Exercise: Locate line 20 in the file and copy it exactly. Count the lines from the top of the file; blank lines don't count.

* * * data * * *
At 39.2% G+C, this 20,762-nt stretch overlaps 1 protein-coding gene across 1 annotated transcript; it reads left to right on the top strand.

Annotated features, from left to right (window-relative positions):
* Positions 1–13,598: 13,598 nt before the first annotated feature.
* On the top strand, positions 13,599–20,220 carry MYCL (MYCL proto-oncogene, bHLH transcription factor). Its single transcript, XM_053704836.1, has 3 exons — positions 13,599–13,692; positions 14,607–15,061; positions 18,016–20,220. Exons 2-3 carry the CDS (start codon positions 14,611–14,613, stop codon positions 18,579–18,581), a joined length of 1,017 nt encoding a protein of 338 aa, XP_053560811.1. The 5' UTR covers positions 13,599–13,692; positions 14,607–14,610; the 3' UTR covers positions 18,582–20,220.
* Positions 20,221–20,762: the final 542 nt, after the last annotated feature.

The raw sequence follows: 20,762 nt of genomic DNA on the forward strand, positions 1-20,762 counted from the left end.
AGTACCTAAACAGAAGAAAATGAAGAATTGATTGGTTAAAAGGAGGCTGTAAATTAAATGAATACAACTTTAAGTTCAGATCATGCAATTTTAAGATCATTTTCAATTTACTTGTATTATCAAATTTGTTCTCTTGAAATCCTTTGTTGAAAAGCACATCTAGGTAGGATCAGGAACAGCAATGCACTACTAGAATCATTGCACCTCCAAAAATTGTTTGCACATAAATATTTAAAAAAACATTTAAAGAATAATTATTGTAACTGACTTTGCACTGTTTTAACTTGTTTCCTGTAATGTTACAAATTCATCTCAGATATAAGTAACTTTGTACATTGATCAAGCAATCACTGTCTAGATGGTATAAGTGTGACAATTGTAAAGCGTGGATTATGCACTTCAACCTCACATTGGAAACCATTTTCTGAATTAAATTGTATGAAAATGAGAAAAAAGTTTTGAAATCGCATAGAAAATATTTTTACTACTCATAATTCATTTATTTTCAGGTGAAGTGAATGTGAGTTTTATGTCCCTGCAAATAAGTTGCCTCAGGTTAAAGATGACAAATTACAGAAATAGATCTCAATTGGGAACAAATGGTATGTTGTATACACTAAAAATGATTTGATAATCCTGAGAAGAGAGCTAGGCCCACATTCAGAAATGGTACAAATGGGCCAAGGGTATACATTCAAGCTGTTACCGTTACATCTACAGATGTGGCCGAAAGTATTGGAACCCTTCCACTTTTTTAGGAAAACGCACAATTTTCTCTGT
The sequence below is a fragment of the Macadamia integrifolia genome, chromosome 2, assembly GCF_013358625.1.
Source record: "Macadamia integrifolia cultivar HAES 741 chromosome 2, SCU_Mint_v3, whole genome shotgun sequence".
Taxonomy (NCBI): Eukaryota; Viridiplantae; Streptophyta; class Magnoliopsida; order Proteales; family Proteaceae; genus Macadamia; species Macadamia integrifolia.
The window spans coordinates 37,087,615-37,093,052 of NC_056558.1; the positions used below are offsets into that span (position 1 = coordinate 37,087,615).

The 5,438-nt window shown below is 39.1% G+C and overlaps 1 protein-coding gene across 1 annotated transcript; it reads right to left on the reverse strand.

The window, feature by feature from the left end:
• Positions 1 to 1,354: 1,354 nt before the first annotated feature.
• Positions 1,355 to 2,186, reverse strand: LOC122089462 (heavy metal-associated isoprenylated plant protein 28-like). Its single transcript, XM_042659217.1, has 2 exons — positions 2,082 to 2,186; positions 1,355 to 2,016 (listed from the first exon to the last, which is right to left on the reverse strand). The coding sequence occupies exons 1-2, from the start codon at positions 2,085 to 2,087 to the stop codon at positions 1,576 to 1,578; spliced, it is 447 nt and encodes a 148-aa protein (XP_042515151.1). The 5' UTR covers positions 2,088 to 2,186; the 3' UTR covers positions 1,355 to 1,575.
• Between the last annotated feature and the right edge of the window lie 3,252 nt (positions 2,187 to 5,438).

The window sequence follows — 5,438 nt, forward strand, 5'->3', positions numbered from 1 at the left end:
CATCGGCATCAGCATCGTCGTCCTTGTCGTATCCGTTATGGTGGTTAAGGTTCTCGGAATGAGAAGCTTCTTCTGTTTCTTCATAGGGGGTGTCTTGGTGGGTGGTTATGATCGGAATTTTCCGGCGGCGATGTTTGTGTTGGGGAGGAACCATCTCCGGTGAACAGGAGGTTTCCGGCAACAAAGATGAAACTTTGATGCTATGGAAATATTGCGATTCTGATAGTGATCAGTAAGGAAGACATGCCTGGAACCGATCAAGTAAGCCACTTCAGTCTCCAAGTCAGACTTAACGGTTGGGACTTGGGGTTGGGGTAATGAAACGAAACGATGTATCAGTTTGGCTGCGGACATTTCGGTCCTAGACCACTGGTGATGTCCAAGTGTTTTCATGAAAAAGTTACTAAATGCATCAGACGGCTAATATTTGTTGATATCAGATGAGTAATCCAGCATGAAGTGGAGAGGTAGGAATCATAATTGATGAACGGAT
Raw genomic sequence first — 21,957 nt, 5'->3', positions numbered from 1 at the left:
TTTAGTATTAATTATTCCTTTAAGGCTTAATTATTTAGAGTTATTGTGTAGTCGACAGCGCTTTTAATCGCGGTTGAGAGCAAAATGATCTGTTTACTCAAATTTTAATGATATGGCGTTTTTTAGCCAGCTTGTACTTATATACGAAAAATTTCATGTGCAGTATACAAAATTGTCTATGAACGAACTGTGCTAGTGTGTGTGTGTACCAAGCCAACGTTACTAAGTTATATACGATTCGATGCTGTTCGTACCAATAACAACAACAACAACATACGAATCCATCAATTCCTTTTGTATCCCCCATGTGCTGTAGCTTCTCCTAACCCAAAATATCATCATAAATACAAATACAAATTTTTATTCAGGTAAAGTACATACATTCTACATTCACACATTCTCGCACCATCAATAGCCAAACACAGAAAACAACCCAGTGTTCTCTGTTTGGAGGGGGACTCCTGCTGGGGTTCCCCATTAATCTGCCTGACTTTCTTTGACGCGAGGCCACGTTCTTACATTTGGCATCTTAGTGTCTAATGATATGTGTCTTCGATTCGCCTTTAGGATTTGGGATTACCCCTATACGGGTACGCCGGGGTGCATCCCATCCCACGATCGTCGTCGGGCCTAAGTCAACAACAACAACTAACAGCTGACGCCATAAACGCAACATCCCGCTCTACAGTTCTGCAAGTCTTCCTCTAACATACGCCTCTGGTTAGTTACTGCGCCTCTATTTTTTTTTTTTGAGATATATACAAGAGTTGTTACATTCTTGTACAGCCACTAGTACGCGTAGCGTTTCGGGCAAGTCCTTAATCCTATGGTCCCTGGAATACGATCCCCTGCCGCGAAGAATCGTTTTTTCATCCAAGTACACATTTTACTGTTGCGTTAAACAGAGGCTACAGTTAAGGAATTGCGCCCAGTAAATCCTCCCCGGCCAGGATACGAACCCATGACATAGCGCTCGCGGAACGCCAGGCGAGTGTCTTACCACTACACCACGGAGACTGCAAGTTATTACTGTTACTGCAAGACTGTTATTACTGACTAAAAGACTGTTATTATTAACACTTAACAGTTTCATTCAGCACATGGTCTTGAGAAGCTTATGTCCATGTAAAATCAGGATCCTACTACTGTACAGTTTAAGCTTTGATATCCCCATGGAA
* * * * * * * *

TTTAGTATTAATTATTCCTTTAAGGCTTAATTATTTAGAGTTATTGTGTAGTCGACAGCGCTTTTAATCGCGGTTGAGAGCAAAATGATCTGTTTACTCAAATTTTAATGATATGGCGTTTTTTAGCCAGCTTGTACTTATATACGAAAAATTTCATGTGCAGTATACAAAATTGTCTATGAACGAACTGTGCTAGTGTGTGTGTGTACCAAGCCAACGTTACTAAGTTATATACGATTCGATGCTGTTCGTACCAATAACAACAACAACAACATACGAATCCATCAATTCCTTTTGTATCCCCCATGTGCTGTAGCTTCTCCTAACCCAAAATATCATCATAAATACAAATACAAATTTTTATTCAGGTAAAGTACATACATTCTACATTCACACATTCTCGCACCATCAATAGCCAAACACAGAAAACAACCCAGTGTTCTCTGTTTGGAGGGGGACTCCTGCTGGGGTTCCCCATTAATCTGCCTGACTTTCTTTGACGCGAGGCCACGTTCTTACATTTGGCATCTTAGTGTCTAATGATATGTGTCTTCGATTCGCCTTTAGGATTTGGGATTACCCCTATACGGGTACGCCGGGGTGCATCCCATCCCACGATCGTCGTCGGGCCTAAGTCAACAACAACAACTAACAGCTGACGCCATAAACGCAACATCCCGCTCTACAGTTCTGCAAGTCTTCCTCTAACATACGCCTCTGGTTAGTTACTGCGCCTCTATTTTTTTTTTTTGAGATATATACAAGAGTTGTTACATTCTTGTACAGCCACTAGTACGCGTAGCGTTTCGGGCAAGTCCTTAATCCTATGGTCCCTGGAATACGATCCCCTGCCGCGAAGAATCGTTTTTTCATCCAAGTACACATTTTACTGTTGCGTTAAACAGAGGCTACAGTTAAGGAATTGCGCCCAGTAAATCCTCCCCGGCCAGGATACGAACCCATGACATAGCGCTCGCGGAACGCCAGGCGAGTGTCTTACCACTACACCACGGAGACTGCAAGTTATTACTGTTACTGCAAGACTGTTATTACTGACTAAAAGACTGTTATTATTAACACTTAACAGTTTCATTCAGCACATGGTCTTGAGAAGCTTATGTCCATGTAAAATCAGGATCCTACTACTGTACAGTTTAAGCTTTGATATCCCCATGGAA